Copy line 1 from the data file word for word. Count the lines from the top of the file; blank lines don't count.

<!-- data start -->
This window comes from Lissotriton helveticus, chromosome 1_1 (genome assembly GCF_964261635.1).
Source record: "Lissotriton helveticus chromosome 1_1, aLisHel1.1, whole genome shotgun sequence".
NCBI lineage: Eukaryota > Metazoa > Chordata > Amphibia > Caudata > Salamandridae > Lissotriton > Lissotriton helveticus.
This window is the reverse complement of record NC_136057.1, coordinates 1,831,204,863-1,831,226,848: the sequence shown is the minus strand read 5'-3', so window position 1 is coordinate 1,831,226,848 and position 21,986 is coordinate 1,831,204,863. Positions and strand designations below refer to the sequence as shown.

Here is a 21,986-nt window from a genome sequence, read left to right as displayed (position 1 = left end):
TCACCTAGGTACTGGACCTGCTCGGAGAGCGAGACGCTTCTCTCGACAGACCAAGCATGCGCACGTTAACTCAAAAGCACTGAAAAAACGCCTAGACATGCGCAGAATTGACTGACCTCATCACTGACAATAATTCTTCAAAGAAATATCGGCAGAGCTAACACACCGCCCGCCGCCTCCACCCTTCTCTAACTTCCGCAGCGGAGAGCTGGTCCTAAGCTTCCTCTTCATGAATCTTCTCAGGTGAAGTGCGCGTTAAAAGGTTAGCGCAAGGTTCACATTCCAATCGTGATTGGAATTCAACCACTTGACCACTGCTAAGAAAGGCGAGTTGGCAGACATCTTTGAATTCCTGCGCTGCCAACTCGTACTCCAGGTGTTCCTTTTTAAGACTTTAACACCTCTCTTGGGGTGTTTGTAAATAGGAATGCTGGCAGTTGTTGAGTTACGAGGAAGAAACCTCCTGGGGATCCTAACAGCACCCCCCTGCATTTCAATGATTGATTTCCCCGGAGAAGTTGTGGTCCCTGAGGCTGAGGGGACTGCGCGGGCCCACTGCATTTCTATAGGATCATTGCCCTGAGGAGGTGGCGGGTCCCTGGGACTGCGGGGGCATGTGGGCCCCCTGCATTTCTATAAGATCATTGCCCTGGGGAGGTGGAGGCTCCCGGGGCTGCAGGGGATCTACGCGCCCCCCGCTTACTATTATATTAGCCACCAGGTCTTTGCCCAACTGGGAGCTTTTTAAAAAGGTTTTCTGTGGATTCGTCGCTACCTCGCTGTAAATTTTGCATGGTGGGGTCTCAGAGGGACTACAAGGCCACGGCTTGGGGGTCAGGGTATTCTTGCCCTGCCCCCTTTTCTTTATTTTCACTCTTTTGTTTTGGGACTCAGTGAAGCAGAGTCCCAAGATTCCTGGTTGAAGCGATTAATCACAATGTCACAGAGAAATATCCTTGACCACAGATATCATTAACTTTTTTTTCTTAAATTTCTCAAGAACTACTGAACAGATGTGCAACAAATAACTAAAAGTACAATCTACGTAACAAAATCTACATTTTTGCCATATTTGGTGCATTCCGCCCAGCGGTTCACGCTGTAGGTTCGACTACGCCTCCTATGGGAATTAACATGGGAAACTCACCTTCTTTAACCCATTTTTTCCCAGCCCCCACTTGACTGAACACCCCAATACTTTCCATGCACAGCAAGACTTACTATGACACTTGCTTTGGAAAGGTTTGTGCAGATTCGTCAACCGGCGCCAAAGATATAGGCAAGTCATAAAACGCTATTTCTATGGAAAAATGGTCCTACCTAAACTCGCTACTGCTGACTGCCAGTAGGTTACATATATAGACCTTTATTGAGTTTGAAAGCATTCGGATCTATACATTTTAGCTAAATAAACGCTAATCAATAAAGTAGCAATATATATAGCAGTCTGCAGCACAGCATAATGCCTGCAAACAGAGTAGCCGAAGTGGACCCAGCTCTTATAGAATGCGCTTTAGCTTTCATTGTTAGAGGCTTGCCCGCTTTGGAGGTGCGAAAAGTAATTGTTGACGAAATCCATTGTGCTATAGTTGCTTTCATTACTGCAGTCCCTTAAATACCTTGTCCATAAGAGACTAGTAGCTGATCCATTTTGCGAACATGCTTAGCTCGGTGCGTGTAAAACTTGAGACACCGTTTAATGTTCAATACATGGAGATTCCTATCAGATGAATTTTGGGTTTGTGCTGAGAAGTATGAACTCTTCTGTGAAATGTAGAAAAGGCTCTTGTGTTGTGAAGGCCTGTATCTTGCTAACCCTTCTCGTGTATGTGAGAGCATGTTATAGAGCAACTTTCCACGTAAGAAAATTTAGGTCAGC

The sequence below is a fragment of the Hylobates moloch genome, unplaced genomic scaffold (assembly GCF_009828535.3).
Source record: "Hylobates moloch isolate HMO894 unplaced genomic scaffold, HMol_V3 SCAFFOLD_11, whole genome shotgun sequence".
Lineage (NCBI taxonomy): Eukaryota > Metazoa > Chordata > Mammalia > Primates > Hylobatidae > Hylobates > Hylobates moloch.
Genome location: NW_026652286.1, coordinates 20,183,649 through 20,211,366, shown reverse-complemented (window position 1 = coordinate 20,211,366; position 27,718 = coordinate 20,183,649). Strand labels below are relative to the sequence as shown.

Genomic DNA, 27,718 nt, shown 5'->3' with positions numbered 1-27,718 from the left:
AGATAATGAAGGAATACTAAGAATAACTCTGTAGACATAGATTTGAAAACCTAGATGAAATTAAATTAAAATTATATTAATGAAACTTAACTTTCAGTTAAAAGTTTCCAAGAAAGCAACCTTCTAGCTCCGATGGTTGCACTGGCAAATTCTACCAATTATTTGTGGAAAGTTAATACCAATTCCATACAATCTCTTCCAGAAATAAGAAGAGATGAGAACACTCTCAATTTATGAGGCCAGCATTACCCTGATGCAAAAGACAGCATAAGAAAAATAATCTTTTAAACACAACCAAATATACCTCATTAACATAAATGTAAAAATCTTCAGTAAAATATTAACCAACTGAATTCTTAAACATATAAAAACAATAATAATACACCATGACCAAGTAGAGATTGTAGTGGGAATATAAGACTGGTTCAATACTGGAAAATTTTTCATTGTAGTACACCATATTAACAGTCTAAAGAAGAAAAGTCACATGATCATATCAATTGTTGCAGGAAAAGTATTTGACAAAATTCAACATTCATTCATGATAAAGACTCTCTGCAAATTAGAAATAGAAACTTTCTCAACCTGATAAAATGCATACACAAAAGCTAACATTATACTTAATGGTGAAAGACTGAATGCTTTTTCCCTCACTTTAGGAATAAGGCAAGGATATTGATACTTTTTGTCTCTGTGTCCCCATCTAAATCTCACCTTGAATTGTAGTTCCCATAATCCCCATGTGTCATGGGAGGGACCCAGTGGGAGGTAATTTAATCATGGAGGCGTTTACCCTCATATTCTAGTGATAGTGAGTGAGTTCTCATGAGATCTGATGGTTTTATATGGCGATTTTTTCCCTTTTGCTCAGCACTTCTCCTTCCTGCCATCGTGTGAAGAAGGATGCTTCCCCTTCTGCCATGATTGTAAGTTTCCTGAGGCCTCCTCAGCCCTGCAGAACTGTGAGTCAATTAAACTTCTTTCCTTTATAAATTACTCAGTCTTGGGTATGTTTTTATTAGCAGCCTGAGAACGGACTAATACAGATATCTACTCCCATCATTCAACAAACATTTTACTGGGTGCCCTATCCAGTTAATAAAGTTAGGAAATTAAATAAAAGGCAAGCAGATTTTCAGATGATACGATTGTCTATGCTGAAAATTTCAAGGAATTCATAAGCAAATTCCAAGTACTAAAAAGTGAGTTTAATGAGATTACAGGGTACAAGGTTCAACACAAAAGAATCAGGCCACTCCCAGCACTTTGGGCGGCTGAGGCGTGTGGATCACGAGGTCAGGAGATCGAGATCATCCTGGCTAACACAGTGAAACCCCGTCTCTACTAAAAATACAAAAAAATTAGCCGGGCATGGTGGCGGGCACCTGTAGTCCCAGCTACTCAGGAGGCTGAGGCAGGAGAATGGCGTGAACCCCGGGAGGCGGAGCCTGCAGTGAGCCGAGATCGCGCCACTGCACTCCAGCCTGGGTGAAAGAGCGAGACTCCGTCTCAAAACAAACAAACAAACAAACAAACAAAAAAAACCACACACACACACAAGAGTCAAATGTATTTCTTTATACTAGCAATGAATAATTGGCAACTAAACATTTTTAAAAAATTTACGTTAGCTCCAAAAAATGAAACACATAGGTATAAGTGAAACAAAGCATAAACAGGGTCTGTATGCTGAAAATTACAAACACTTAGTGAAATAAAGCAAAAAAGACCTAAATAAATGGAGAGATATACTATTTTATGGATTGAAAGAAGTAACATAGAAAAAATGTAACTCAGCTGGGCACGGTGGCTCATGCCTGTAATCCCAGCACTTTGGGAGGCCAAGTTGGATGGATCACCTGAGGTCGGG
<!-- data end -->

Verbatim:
This window comes from Lissotriton helveticus, chromosome 1_1 (genome assembly GCF_964261635.1).